Govt disputes figures in HRW report on Rakhine destruction


NAY PYI TAW — The government has rejected allegations of widespread destruction of buildings in Muslim villages in northern Rakhine State, with spokesman U Zaw Htay saying a recent Human Rights Watch report had “lost touch with reality”.

In the November 13 report, HRW used satellite imagery before and after recent conflict in Maungdaw Township to seemingly verify allegations of homes being burned.

The report did not point the finger at the military, but called for an independent investigation to ascertain how the buildings had been destroyed, as well as probe other allegations of abuses. “New satellite images not only confirm the widespread destruction of Rohingya villages but show that it was even greater than we first thought,” said Brad Adams, Asia director at Human Rights Watch. “Burmese authorities should promptly establish a UN-assisted investigation as a first step toward ensuring justice and security for the victims.”

However, President’s Office deputy director general U Zaw Htay said at a press conference on November 16 that the HRW report was inaccurate, with the number of homes that had been burned was significantly lower than stated.

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He said State Counsellor Daw Aung San Suu Kyi and military leaders discussed the report on November 15 and dispatched helicopters and ground-based teams to assess the allegations.

While the HRW report said that 245 buildings had been burned in Kyet Yoe Pyin village, the assessment team found only 30 homes had been destroyed. Similarly, when the allegation that 85 buildings had been burned in Pyaung Pike village was investigated, the government found that only 20 homes had been burned, Zaw Htay said.

However, in Wa Peik village, where HRW said 100 buildings had been burned, the ground teams found slightly more, at 105, had been destroyed.

In regards to an allegation aired separately in international media that the entirety of Dargyizar village, including about 700 homes, had been burned, the ground check had found the village contained only about 300 houses, of which just 30 had been burned.

Zaw Htay said the military was not responsible for any of the burned houses. Local and state media has regularly reported that Muslim insurgents burned the homes – and in some cases that the residents burned their own homes – but these reports have not been independently verified.

Allegations of rights abuses have been regularly leveled at the military and government since the “clearance” operation was launched in Maungdaw Township in response to armed attacks on Border Guard Police outposts on October 9. Soldiers have been accused of not only burning homes but also rape and extrajudicial killings. Government and military officials have rejected the allegations but at the same time blocked media access and ignored widespread calls for a credible and independent investigation.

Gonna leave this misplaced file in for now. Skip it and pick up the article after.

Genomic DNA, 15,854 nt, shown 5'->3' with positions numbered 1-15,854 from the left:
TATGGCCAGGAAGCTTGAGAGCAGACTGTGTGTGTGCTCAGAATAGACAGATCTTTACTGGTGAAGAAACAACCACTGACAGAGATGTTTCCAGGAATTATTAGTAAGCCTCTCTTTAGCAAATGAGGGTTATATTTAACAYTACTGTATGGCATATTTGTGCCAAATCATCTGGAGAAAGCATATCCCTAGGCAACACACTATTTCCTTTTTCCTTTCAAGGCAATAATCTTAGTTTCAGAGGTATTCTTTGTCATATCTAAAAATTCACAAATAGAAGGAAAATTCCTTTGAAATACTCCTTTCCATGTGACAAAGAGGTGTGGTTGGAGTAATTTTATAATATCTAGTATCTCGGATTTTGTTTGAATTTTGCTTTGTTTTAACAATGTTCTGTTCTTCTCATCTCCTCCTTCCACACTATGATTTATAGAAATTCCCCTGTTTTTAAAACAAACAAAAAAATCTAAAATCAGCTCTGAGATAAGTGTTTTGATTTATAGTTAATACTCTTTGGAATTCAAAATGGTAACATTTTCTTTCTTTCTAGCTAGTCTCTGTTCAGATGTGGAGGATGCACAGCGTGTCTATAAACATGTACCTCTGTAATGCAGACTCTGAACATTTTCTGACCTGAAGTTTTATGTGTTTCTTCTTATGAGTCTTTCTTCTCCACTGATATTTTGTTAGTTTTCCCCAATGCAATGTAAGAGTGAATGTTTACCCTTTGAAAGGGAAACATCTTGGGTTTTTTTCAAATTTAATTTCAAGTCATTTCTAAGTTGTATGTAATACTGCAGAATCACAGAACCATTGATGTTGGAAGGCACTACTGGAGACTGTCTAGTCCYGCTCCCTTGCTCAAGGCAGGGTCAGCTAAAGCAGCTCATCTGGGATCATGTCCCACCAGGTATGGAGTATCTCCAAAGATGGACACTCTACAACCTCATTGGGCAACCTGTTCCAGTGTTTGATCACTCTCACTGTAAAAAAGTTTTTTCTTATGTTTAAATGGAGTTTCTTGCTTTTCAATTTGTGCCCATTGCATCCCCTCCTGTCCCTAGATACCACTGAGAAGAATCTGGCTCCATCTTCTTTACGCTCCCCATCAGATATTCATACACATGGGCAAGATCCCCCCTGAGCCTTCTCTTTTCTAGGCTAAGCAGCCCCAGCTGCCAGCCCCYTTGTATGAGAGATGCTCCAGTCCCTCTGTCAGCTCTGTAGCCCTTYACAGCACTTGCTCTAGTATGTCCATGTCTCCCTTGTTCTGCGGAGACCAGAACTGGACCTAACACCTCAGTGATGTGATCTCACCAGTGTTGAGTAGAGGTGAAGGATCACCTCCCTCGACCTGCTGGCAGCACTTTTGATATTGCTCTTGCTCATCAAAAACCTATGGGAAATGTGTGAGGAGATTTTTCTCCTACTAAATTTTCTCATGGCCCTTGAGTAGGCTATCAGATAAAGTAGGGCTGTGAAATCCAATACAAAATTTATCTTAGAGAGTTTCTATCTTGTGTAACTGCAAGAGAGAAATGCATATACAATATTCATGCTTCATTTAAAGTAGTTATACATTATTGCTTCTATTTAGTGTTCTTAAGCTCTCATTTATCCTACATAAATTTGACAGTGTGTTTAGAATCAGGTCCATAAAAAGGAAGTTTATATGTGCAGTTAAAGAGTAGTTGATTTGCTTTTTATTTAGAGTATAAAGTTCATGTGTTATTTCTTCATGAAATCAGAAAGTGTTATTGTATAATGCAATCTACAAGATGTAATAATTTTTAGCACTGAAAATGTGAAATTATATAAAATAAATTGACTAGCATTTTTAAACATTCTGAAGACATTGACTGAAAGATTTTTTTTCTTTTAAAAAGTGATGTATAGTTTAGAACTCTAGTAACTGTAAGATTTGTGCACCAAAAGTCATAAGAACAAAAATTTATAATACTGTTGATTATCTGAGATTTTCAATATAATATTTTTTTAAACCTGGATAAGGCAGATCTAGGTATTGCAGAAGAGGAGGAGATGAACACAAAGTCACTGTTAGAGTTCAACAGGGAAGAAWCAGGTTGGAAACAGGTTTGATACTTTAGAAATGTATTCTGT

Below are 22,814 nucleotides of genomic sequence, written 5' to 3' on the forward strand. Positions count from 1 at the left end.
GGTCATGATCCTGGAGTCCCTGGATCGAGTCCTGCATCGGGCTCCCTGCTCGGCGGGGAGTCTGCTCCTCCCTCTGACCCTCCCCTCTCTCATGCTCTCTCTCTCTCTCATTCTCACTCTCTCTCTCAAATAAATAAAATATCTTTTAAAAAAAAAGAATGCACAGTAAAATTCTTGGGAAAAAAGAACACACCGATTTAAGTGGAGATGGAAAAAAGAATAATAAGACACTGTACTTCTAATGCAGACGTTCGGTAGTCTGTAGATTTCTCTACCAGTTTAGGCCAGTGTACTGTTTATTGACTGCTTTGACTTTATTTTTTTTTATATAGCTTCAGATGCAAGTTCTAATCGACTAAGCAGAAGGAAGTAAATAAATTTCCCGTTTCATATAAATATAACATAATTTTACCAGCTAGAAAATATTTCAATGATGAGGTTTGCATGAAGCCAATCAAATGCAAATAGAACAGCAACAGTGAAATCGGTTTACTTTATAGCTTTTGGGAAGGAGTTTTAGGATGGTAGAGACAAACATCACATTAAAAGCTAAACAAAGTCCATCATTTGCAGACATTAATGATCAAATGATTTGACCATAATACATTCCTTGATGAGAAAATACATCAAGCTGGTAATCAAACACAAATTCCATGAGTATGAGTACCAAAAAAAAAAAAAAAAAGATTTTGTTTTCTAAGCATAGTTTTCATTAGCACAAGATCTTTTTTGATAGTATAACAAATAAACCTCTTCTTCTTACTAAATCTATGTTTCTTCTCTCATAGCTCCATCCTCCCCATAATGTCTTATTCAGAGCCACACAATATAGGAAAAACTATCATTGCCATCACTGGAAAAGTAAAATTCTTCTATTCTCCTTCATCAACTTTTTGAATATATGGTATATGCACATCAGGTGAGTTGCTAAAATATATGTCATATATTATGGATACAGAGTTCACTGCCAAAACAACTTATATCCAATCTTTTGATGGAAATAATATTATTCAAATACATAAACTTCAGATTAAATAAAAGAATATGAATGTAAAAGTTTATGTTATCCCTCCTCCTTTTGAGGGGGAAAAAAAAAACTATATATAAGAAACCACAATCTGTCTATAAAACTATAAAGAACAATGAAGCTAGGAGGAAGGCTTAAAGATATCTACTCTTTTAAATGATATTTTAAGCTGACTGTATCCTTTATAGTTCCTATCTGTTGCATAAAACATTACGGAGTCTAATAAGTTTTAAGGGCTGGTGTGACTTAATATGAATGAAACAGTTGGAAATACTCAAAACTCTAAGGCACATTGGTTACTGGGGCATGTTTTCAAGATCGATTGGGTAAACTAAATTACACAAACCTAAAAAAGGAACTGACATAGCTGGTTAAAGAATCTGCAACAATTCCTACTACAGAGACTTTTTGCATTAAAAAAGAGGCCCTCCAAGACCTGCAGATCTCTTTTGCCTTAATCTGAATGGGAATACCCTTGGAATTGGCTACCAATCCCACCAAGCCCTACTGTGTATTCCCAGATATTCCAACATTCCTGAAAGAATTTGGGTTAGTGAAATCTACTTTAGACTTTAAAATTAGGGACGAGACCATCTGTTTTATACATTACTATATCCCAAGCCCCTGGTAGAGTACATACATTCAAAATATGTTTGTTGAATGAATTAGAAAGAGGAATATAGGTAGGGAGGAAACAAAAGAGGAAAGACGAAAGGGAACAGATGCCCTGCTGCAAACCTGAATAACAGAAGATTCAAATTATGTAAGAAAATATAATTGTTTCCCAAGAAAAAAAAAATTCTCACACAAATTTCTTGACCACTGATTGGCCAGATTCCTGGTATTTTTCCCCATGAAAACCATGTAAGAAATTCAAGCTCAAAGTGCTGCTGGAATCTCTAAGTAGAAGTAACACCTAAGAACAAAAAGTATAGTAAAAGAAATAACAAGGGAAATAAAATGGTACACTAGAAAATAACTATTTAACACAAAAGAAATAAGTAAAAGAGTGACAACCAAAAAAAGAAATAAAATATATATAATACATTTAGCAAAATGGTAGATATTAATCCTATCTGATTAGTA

Zaw Htay insisted that the information presented at the press conference cleared the government and military of any wrongdoing.

“International media are reporting news based on HRW’s report. But what we have presented now is the real situation. It proves that the Tatmadaw and the government have nothing to hide,” he said.

“We don’t have any reason to hide the truth. We can rebut wrong accusations with the truth.”

The press conference was the first since a new information unit, of which Zaw Htay is secretary, was set up by the State Counsellor’s Office to release information on events in conflict-hit Rakhine State.

Major-General Soe Naing Oo from the Commander-in-Chief’s Office said at the press conference that the military had used the minimum possible force against the armed attackers and was complying with all “international rules and regulations”.

Instead of responding using “big guns or bombs”, the Tatmadaw had only fired at the attackers using medium machine guns mounted on helicopters, said Soe Naing Oo, who is also vice chair of the information team.

Meanwhile, Daw Aye Aye Soe, deputy director general of the Ministry of Foreign Affairs, claimed that the October 9 attacks were undertaken in order to provoke a crackdown, which could then be used to spread allegations of human rights abuses by the military against Muslims.

She said the attacks had followed a recent decision by the United Nations General Assembly to drop a human rights resolution against Myanmar for the first time in more than two decades.

“Those who are unhappy at that decision … are effectively trying to force the Myanmar government to kill Muslims,” she said.

Fighting erupted on October 9 when hundreds of armed attackers, purportedly from a Maungdaw-based Islamist militant group, launched attacks on three Border Guard Police outposts. Since then, seven soldiers and 10 police have been killed, along with 39 “terrorists”. Another 243 “terrorists” have been arrested and are being investigated “according to the law”, the government says.

Sixty-five firearms were taken by the militants in the initial attack, of which 26 have been recovered.

Zaw Htay said it was unclear when the military operation in Maungdaw would end, as the Tatmadaw had to take action against those involved in “terrorism” and recover the lost weapons.

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